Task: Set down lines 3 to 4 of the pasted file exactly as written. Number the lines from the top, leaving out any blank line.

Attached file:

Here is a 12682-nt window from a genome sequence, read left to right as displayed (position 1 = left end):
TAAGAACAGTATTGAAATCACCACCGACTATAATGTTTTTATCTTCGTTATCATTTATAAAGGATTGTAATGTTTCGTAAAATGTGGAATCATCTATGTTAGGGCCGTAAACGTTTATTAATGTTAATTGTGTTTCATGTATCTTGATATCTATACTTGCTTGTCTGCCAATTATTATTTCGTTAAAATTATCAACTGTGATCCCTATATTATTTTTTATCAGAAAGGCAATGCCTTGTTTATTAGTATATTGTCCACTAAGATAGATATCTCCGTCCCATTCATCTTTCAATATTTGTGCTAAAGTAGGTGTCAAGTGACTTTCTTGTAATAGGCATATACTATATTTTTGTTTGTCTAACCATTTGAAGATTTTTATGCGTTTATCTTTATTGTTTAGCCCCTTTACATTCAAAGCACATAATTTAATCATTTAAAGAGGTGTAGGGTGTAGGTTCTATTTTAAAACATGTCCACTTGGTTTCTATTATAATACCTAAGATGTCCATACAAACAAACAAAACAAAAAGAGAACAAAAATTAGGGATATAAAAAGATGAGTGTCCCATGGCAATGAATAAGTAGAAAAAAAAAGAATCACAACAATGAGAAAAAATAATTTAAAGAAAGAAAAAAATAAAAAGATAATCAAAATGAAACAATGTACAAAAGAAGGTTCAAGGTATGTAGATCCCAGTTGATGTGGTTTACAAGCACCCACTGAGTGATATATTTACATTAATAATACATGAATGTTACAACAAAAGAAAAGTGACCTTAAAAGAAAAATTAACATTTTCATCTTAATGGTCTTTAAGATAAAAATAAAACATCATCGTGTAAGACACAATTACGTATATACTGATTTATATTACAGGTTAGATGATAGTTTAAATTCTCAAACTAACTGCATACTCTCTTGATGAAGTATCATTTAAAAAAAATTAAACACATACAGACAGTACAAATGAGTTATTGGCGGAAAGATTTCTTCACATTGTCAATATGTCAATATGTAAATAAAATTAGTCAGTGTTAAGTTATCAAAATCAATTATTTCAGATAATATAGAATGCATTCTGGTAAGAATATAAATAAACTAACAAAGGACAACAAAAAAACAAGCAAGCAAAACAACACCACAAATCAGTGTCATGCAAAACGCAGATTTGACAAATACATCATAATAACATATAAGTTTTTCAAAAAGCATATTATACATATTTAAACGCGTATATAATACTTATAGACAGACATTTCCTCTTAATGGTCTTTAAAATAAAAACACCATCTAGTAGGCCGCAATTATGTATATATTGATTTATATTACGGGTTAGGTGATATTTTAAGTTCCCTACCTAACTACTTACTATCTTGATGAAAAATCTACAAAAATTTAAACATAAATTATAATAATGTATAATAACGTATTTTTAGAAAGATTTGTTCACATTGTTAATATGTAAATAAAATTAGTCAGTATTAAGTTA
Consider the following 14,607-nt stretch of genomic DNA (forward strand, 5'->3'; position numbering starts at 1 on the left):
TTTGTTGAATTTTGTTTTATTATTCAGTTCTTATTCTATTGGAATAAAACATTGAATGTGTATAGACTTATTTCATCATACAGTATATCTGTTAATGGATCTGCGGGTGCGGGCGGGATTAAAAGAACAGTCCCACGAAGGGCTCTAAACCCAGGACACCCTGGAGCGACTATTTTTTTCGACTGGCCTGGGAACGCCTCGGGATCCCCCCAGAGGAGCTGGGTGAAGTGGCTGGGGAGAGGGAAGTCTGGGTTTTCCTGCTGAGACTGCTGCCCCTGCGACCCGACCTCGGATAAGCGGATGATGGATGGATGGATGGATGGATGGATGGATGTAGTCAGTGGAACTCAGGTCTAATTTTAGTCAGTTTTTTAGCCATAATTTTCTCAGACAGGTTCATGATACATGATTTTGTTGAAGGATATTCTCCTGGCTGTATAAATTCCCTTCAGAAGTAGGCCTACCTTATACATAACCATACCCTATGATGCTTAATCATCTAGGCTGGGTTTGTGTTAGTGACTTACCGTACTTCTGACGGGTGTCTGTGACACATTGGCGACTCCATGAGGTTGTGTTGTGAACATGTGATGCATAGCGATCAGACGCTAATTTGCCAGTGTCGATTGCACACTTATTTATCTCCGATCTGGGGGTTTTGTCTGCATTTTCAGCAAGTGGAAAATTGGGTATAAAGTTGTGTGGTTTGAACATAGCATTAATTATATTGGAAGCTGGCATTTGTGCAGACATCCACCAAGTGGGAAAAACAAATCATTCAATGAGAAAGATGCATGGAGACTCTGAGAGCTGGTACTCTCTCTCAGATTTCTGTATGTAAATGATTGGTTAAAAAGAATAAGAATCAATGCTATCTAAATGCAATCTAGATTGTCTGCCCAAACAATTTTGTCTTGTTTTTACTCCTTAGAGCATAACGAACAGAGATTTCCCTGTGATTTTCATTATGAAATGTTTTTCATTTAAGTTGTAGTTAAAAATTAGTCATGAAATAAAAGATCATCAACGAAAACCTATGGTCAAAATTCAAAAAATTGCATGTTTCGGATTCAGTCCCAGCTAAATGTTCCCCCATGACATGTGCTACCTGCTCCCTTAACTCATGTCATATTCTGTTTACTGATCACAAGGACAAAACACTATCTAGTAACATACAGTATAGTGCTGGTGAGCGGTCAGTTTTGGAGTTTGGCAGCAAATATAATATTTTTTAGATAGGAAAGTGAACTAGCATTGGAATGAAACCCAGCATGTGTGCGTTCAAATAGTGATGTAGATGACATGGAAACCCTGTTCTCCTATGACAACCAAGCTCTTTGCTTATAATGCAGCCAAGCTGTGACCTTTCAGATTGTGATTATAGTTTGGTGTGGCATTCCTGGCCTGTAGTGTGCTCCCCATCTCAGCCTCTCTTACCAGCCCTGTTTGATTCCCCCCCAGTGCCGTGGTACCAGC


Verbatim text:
Consider the following 14,607-nt stretch of genomic DNA (forward strand, 5'->3'; position numbering starts at 1 on the left):
TTTGTTGAATTTTGTTTTATTATTCAGTTCTTATTCTATTGGAATAAAACATTGAATGTGTATAGACTTATTTCATCATACAGTATATCTGTTAATGGATCTGCGGGTGCGGGCGGGATTAAAAGAACAGTCCCACGAAGGGCTCTAAACCCAGGACACCCTGGAGCGACTATTTTTTTCGACTGGCCTGGGAACGCCTCGGGATCCCCCCAGAGGAGCTGGGTGAAGTGGCTGGGGAGAGGGAAGTCTGGGTTTTCCTGCTGAGACTGCTGCCCCTGCGACCCGACCTCGGATAAGCGGATGATGGATGGATGGATGGATGGATGGATGGATGTAGTCAGTGGAACTCAGGTCTAATTTTAGTCAGTTTTTTAGCCATAATTTTCTCAGACAGGTTCATGATACATGATTTTGTTGAAGGATATTCTCCTGGCTGTATAAATTCCCTTCAGAAGTAGGCCTACCTTATACATAACCATACCCTATGATGCTTAATCATCTAGGCTGGGTTTGTGTTAGTGACTTACCGTACTTCTGACGGGTGTCTGTGACACATTGGCGACTCCATGAGGTTGTGTTGTGAACATGTGATGCATAGCGATCAGACGCTAATTTGCCAGTGTCGATTGCACACTTATTTATCTCCGATCTGGGGGTTTTGTCTGCATTTTCAGCAAGTGGAAAATTGGGTATAAAGTTGTGTGGTTTGAACATAGCATTAATTATATTGGAAGCTGGCATTTGTGCAGACATCCACCAAGTGGGAAAAACAAATCATTCAATGAGAAAGATGCATGGAGACTCTGAGAGCTGGTACTCTCTCTCAGATTTCTGTATGTAAATGATTGGTTAAAAAGAATAAGAATCAATGCTATCTAAATGCAATCTAGATTGTCTGCCCAAACAATTTTGTCTTGTTTTTACTCCTTAGAGCATAACGAACAGAGATTTCCCTGTGATTTTCATTATGAAATGTTTTTCATTTAAGTTGTAGTTAAAAATTAGTCATGAAATAAAAGATCATCAACGAAAACCTATGGTCAAAATTCAAAAAATTGCATGTTTCGGATTCAGTCCCAGCTAAATGTTCCCCCATGACATGTGCTACCTGCTCCCTTAACTCATGTCATATTCTGTTTACTGATCACAAGGACAAAACACTATCTAGTAACATACAGTATAGTGCTGGTGAGCGGTCAGTTTTGGAGTTTGGCAGCAAATATAATATTTTTTAGATAGGAAAGTGAACTAGCATTGGAATGAAACCCAGCATGTGTGCGTTCAAATAGTGATGTAGATGACATGGAAACCCTGTTCTCCTATGACAACCAAGCTCTTTGCTTATAATGCAGCCAAGCTGTGACCTTTCAGATTGTGATTATAGTTTGGTGTGGCATTCCTGGCCTGTAGTGTGCTCCCCATCTCAGCCTCTCTTACCAGCCCTGTTTGATTCCCCCCCAGTGCCGTGGTACCAGC